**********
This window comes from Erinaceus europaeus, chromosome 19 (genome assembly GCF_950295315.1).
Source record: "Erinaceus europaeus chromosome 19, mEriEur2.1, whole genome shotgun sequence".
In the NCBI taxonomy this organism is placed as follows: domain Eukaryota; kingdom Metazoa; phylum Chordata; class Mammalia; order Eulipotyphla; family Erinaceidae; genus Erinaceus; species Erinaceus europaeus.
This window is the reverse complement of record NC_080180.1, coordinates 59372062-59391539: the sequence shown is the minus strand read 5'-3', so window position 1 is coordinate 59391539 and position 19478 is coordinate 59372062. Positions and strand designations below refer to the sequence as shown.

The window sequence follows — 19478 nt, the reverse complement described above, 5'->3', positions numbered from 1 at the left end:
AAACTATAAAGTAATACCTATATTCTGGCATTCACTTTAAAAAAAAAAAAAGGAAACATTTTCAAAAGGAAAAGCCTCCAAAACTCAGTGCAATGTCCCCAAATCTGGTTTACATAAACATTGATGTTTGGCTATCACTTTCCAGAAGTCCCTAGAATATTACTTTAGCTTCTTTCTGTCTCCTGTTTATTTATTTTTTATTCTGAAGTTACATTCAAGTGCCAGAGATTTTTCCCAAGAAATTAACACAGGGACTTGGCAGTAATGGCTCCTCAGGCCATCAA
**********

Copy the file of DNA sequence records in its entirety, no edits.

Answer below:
This window comes from Erinaceus europaeus, chromosome 19 (genome assembly GCF_950295315.1).
Source record: "Erinaceus europaeus chromosome 19, mEriEur2.1, whole genome shotgun sequence".
In the NCBI taxonomy this organism is placed as follows: domain Eukaryota; kingdom Metazoa; phylum Chordata; class Mammalia; order Eulipotyphla; family Erinaceidae; genus Erinaceus; species Erinaceus europaeus.
This window is the reverse complement of record NC_080180.1, coordinates 59372062-59391539: the sequence shown is the minus strand read 5'-3', so window position 1 is coordinate 59391539 and position 19478 is coordinate 59372062. Positions and strand designations below refer to the sequence as shown.

The window sequence follows — 19478 nt, the reverse complement described above, 5'->3', positions numbered from 1 at the left end:
AAACTATAAAGTAATACCTATATTCTGGCATTCACTTTAAAAAAAAAAAAAGGAAACATTTTCAAAAGGAAAAGCCTCCAAAACTCAGTGCAATGTCCCCAAATCTGGTTTACATAAACATTGATGTTTGGCTATCACTTTCCAGAAGTCCCTAGAATATTACTTTAGCTTCTTTCTGTCTCCTGTTTATTTATTTTTTATTCTGAAGTTACATTCAAGTGCCAGAGATTTTTCCCAAGAAATTAACACAGGGACTTGGCAGTAATGGCTCCTCAGGCCATCAA